Interview: Katherine Tew Darras, Isda general counsel

Author: IFLR Correspondent | Published: 8 Mar 2019
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tew darras
Katherine Tew Darras

By Sharon Kimathi, Practice Insight deputy editor

Perceptive, ambitious and inspiring; Katherine Tew Darras, the International Swaps and Derivatives Association (Isda) general counsel, graces this special edition of IFLR's Women in Business Law group Q&A, as part of this year’s International Women’s Day.

Darras joined the organisation in 2001 as assistant general counsel, and climbed up the ranks as general counsel for the Americas in 2001. She became acting general counsel after David Geen’s departure from the role in January 2016.

Here she talks to IFLR's Wibl group about working on Isda’s rigging credit derivatives scandal, her greatest challenges, and many successes during her tenure.

What advice can you give to young women who are about to enter the financial law world?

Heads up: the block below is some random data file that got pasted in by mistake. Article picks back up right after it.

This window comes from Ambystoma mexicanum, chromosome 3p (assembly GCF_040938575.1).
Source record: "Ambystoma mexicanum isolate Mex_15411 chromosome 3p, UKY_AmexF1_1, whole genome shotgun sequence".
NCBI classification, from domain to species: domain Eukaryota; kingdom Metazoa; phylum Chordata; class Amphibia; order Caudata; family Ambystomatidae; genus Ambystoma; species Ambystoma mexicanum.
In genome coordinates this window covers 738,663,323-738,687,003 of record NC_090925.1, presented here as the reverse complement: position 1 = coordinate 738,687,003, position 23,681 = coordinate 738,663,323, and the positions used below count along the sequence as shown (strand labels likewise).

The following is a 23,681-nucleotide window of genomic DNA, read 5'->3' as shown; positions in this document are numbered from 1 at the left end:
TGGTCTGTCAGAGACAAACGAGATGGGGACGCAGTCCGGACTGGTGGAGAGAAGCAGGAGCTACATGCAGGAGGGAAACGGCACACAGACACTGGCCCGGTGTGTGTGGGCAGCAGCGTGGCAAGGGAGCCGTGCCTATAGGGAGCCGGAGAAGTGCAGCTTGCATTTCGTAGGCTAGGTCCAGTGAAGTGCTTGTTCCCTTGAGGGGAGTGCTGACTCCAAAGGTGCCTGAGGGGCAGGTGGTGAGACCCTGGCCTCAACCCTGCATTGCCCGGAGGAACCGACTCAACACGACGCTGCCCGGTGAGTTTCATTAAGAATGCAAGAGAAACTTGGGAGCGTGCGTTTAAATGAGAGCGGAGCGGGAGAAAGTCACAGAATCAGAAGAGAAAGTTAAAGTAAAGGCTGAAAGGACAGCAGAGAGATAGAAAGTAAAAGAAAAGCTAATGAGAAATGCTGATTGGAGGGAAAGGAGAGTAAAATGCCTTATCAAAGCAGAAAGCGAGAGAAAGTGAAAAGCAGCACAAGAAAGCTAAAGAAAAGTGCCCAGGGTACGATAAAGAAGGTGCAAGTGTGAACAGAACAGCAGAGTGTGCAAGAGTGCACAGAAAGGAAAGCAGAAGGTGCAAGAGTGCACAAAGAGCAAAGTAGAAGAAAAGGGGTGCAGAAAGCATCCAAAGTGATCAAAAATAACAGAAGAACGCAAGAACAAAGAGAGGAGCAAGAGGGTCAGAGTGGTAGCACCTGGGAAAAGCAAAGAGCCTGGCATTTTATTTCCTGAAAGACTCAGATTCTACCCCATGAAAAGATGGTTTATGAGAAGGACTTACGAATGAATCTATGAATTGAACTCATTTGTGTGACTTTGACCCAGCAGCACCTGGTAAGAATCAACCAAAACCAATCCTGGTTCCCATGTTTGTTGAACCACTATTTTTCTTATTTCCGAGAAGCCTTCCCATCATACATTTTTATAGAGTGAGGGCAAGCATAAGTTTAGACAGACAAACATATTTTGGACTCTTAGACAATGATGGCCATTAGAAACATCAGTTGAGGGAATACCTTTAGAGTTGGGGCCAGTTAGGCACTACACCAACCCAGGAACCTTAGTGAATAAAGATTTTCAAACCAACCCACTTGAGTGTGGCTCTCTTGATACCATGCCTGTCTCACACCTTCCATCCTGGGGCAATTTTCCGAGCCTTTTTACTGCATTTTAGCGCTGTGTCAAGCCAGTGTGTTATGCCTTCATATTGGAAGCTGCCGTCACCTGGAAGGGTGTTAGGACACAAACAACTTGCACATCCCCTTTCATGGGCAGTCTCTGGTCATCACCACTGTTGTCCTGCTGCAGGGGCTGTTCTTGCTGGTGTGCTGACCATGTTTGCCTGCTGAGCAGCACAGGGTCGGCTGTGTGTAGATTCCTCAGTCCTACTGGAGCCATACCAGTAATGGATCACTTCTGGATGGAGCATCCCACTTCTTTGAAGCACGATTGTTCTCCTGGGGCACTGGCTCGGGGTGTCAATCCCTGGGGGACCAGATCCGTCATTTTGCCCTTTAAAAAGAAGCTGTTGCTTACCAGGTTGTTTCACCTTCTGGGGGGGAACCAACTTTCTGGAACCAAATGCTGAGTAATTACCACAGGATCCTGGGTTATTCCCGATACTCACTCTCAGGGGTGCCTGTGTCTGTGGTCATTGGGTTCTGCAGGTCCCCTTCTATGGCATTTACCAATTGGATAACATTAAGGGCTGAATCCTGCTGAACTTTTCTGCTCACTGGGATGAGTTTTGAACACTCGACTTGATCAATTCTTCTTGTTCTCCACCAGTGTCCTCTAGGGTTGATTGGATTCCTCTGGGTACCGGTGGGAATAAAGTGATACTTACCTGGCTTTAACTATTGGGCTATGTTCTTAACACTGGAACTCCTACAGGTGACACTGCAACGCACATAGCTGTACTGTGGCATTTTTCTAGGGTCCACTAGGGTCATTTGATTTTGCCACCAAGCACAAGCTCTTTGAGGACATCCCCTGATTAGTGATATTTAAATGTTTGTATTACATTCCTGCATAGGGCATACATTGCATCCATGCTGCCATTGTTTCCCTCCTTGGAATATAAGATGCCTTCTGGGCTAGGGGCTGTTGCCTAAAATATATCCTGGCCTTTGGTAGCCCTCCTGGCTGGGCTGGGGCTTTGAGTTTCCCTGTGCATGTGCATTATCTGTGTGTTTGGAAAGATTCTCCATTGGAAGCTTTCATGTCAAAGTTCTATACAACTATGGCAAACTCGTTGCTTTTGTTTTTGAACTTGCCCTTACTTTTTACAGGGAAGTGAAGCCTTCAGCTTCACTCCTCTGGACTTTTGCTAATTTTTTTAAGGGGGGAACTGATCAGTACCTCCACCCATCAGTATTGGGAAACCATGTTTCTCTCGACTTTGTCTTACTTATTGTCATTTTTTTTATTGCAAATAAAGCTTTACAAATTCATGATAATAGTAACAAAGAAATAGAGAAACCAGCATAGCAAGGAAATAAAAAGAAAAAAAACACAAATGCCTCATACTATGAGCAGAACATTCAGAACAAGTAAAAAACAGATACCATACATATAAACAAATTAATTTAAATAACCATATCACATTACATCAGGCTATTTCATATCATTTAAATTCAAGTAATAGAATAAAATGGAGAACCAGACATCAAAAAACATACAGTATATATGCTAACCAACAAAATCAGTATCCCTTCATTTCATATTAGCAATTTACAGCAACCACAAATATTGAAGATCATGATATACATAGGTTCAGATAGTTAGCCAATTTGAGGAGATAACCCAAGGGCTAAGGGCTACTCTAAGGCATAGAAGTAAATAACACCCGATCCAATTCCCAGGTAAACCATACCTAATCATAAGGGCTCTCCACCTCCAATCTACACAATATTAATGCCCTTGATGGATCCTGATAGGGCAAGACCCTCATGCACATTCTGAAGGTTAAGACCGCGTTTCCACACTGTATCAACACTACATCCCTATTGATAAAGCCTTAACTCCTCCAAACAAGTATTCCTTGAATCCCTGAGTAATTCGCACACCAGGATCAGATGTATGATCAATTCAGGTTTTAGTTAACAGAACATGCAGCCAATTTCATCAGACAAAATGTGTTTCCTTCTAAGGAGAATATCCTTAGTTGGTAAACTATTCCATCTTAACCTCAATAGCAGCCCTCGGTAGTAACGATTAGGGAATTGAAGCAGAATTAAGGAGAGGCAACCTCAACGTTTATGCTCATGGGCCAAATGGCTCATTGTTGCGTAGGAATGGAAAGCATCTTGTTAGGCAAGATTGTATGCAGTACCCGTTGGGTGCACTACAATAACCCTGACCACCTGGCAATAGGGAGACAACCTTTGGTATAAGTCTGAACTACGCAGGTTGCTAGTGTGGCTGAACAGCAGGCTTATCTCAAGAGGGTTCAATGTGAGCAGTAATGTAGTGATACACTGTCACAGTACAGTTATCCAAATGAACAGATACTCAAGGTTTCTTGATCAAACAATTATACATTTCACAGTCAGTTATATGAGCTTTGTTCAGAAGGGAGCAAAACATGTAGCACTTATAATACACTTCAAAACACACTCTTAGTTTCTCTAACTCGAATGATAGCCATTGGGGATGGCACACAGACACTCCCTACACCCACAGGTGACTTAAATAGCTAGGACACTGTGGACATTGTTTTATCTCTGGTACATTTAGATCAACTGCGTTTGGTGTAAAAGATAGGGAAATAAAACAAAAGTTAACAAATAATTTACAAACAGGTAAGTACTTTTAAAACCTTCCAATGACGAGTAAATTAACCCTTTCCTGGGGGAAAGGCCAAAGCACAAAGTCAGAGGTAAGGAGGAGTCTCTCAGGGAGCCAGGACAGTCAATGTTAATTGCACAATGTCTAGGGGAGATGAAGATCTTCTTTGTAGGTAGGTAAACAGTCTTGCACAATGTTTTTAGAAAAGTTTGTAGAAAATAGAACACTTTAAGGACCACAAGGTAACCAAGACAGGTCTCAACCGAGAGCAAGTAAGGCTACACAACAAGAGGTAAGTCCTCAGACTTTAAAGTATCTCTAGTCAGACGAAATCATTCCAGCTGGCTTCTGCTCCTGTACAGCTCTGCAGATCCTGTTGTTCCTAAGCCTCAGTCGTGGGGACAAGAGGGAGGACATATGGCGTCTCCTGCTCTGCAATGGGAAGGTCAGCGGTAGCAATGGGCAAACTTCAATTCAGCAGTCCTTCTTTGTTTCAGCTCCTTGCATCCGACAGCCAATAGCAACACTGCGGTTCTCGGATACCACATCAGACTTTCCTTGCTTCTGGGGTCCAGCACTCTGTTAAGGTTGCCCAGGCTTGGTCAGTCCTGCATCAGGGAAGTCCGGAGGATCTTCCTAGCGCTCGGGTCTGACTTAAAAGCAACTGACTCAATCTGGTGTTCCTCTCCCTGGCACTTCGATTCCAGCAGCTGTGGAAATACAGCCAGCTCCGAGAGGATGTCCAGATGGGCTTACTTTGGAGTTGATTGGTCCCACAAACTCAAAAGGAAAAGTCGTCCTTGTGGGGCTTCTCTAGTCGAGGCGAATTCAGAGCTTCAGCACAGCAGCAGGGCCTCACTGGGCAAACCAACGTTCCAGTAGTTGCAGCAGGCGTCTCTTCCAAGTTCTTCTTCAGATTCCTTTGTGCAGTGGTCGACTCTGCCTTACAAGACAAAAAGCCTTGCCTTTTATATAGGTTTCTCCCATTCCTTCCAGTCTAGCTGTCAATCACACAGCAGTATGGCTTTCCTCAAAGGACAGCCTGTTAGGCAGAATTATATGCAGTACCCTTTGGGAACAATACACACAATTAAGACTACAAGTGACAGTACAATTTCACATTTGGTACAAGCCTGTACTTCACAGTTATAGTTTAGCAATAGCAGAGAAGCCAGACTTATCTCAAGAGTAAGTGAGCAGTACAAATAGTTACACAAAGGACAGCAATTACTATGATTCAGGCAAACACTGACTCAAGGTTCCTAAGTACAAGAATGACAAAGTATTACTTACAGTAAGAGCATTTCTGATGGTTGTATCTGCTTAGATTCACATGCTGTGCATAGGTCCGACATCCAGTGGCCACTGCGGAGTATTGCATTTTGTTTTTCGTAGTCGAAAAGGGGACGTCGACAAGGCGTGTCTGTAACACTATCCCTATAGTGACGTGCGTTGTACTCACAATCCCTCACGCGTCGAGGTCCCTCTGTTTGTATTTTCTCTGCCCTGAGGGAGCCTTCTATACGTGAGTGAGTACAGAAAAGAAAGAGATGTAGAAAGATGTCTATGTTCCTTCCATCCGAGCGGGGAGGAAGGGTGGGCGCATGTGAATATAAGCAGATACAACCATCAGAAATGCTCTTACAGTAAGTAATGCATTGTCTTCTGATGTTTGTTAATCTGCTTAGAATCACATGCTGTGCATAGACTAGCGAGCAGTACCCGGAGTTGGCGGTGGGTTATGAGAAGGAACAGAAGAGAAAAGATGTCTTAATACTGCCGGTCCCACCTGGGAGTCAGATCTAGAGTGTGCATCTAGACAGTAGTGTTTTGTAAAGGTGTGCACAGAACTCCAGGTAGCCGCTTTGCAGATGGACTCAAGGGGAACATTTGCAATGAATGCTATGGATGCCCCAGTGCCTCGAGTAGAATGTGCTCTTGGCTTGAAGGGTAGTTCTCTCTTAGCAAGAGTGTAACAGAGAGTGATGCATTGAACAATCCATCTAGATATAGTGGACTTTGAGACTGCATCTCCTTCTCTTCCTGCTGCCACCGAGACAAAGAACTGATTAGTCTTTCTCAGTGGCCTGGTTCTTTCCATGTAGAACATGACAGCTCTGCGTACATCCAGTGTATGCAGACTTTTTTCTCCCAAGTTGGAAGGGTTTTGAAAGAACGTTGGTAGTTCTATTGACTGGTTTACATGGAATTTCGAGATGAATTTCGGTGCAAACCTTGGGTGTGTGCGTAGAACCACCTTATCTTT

Establish and maintain strong relationships as you go. No matter how busy you are, the contacts that you make and nurture over the years will provide experience and opportunities throughout your life.

Did you have a preference between private practice and in-house at the beginning of your career?

I worked at a law firm at the beginning of my career, where I was able to rotate between departments for a year. This gave me a good sense of experience in a range of practice areas. I sampled labour and employment law, competition law, intellectual property law and commercial law. This ultimately allowed me to choose an area I most enjoyed commercial law. Law firms provide great training for new lawyers in many aspects of legal practice, which is hard to replicate in-house.

What drew you to Isda?